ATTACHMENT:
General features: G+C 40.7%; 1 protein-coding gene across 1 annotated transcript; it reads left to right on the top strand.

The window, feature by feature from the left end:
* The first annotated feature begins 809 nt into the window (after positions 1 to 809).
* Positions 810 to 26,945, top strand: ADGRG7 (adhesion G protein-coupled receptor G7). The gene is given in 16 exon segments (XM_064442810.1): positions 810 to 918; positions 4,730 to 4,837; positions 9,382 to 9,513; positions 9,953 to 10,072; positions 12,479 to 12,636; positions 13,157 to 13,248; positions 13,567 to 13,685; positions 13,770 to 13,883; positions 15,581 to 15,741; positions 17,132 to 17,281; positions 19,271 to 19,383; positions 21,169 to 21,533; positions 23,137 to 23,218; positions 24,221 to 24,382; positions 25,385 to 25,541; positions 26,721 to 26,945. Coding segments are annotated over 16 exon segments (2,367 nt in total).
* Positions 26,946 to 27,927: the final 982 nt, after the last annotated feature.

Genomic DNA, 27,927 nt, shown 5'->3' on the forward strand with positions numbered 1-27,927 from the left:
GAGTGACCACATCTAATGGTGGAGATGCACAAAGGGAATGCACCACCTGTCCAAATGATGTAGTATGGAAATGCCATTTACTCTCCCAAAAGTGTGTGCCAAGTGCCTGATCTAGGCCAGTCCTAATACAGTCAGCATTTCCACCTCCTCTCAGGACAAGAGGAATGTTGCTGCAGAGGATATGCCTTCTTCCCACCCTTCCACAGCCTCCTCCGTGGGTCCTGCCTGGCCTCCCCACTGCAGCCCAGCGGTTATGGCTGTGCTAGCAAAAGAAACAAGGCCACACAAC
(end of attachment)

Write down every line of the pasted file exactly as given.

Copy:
General features: G+C 40.7%; 1 protein-coding gene across 1 annotated transcript; it reads left to right on the top strand.

The window, feature by feature from the left end:
* The first annotated feature begins 809 nt into the window (after positions 1 to 809).
* Positions 810 to 26,945, top strand: ADGRG7 (adhesion G protein-coupled receptor G7). The gene is given in 16 exon segments (XM_064442810.1): positions 810 to 918; positions 4,730 to 4,837; positions 9,382 to 9,513; positions 9,953 to 10,072; positions 12,479 to 12,636; positions 13,157 to 13,248; positions 13,567 to 13,685; positions 13,770 to 13,883; positions 15,581 to 15,741; positions 17,132 to 17,281; positions 19,271 to 19,383; positions 21,169 to 21,533; positions 23,137 to 23,218; positions 24,221 to 24,382; positions 25,385 to 25,541; positions 26,721 to 26,945. Coding segments are annotated over 16 exon segments (2,367 nt in total).
* Positions 26,946 to 27,927: the final 982 nt, after the last annotated feature.

Genomic DNA, 27,927 nt, shown 5'->3' on the forward strand with positions numbered 1-27,927 from the left:
GAGTGACCACATCTAATGGTGGAGATGCACAAAGGGAATGCACCACCTGTCCAAATGATGTAGTATGGAAATGCCATTTACTCTCCCAAAAGTGTGTGCCAAGTGCCTGATCTAGGCCAGTCCTAATACAGTCAGCATTTCCACCTCCTCTCAGGACAAGAGGAATGTTGCTGCAGAGGATATGCCTTCTTCCCACCCTTCCACAGCCTCCTCCGTGGGTCCTGCCTGGCCTCCCCACTGCAGCCCAGCGGTTATGGCTGTGCTAGCAAAAGAAACAAGGCCACACAAC